But as part of that, he agrees to this modernization, a 30 year modernization, one trillion dollars. Initially, the estimate then jumps to 1.2 trillion, and we now assume it’s 1.7 trillion, this is going to cost over 30 years. The modernization of the entire nuclear arsenal making it more efficient and more deadly, more lethal.

And how do other countries respond? As you said, Russia responds, Russia really started back in 2003 when the U.S. pulls out of the ABM Treaty. Then Russia decides, and as the US is building its missile defenses, that they’ve got to find a way to circumvent it.

And in March of 2018 in Vladimir Putin’s State of the Nation address, he announces that Russia now has five new nuclear weapons, all of which could circumvent American missile defenses. So all those tens of billion dollars that we spend are largely wasted at this point. So Russia is modernizing the US and in fact, all nine nuclear powers are modernizing. But to make it worse then, Obama gets the Nobel Peace Prize for that speech he made in Prague in 2009. But then update to Trump, and we’re really in much more dangerous territory from the beginning, at least. Obama and his nuclear posture review does lower the status of nuclear weapons. Trump and his Nuclear Posture Review in 2018 elevates the status of nuclear weapons, number one.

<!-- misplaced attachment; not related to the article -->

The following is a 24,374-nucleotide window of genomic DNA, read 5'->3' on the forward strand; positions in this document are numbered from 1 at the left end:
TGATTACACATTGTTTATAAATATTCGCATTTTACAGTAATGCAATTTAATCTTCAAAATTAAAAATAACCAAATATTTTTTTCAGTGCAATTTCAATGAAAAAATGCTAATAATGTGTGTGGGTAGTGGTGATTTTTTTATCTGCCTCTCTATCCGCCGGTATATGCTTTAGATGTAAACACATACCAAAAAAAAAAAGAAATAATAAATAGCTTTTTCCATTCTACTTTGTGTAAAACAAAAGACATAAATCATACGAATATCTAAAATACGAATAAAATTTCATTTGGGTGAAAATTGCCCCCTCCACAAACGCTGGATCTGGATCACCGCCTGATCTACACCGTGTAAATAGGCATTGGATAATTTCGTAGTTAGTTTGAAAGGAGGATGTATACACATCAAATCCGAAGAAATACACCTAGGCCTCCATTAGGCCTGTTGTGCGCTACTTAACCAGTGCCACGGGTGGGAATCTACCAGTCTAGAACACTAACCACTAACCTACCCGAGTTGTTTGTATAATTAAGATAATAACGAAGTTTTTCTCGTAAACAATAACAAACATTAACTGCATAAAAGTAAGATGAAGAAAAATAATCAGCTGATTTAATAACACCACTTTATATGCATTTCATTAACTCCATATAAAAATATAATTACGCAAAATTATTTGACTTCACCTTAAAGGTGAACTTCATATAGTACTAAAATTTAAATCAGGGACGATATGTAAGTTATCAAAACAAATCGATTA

Paul Jay

What does that mean, “elevated” in terms of how early you might make such a choice?

Peter Kuznick

Yes. And the circumstances under which you can make that decision. So it’s not just going to be in terms of nuclear retaliation, it would be in terms of any kind of attack that has a fundamental impact on the United States. So that could be a cyberattack, we can use nuclear weapons for now, other kinds of WMD attacks. So it’s not just in retaliation for a nuclear attack. Number one, Trump’s attitude and he says explicitly is “what’s the point of having nuclear weapons if we can’t use them”? To a sane person that means get rid of nuclear weapons to a madman like Trump, it means make nuclear weapons more usable.

Paul Jay